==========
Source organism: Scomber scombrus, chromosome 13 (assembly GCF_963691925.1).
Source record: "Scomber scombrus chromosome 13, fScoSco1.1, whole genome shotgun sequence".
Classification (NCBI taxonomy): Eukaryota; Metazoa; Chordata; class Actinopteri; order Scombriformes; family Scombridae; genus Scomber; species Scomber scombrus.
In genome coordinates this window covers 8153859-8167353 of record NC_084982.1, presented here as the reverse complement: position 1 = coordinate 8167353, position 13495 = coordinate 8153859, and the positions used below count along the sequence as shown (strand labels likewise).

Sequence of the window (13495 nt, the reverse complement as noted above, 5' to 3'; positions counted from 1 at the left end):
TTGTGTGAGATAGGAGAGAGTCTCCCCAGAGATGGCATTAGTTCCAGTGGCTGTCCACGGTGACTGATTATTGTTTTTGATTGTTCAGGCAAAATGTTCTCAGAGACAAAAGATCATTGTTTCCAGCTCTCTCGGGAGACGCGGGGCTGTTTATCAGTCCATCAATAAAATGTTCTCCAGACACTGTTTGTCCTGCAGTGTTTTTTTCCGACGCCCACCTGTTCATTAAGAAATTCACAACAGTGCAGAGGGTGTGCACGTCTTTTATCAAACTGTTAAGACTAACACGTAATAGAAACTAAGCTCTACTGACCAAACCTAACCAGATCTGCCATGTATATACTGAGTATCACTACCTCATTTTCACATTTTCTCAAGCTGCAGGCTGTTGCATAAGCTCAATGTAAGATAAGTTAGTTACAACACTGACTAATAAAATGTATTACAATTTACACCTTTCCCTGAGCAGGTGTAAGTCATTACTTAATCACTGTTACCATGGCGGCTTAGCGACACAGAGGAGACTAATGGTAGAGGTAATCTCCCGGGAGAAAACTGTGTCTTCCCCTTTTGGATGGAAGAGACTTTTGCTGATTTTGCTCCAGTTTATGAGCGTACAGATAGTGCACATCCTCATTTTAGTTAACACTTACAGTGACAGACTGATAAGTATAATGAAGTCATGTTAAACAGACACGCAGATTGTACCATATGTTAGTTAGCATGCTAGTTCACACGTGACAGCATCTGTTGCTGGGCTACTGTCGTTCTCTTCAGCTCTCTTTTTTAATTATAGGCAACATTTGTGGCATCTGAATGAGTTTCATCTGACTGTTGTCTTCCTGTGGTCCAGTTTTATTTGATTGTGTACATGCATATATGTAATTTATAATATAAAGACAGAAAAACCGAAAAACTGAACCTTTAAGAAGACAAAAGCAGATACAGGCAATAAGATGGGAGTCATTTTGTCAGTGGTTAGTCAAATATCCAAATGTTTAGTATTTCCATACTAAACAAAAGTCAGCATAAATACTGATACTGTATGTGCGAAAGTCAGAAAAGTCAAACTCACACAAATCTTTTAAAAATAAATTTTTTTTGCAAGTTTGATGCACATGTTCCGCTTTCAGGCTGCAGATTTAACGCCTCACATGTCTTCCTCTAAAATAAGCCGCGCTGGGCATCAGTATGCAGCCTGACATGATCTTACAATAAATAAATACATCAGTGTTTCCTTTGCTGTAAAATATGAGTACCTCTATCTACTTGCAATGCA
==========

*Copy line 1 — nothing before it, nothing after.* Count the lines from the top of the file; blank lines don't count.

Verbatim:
Source organism: Scomber scombrus, chromosome 13 (assembly GCF_963691925.1).